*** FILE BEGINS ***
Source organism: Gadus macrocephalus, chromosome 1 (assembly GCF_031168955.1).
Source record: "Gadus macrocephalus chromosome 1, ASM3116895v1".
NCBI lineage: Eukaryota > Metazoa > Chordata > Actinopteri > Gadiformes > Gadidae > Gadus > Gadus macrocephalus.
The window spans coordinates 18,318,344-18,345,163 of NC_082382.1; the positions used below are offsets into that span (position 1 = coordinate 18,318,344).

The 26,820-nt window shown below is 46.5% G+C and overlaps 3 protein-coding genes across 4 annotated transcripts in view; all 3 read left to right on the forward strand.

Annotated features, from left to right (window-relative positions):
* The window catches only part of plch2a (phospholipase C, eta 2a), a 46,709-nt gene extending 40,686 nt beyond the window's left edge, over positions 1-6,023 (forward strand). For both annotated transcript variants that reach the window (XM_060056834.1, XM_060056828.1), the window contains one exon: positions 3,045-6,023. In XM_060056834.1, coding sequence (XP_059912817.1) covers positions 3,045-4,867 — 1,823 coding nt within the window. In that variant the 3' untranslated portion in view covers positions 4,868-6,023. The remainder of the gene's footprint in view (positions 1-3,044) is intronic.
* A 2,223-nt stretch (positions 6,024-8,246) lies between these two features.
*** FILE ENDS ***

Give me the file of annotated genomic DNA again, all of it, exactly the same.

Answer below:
Source organism: Gadus macrocephalus, chromosome 1 (assembly GCF_031168955.1).
Source record: "Gadus macrocephalus chromosome 1, ASM3116895v1".
NCBI lineage: Eukaryota > Metazoa > Chordata > Actinopteri > Gadiformes > Gadidae > Gadus > Gadus macrocephalus.
The window spans coordinates 18,318,344-18,345,163 of NC_082382.1; the positions used below are offsets into that span (position 1 = coordinate 18,318,344).

The 26,820-nt window shown below is 46.5% G+C and overlaps 3 protein-coding genes across 4 annotated transcripts in view; all 3 read left to right on the forward strand.

Annotated features, from left to right (window-relative positions):
* The window catches only part of plch2a (phospholipase C, eta 2a), a 46,709-nt gene extending 40,686 nt beyond the window's left edge, over positions 1-6,023 (forward strand). For both annotated transcript variants that reach the window (XM_060056834.1, XM_060056828.1), the window contains one exon: positions 3,045-6,023. In XM_060056834.1, coding sequence (XP_059912817.1) covers positions 3,045-4,867 — 1,823 coding nt within the window. In that variant the 3' untranslated portion in view covers positions 4,868-6,023. The remainder of the gene's footprint in view (positions 1-3,044) is intronic.
* A 2,223-nt stretch (positions 6,024-8,246) lies between these two features.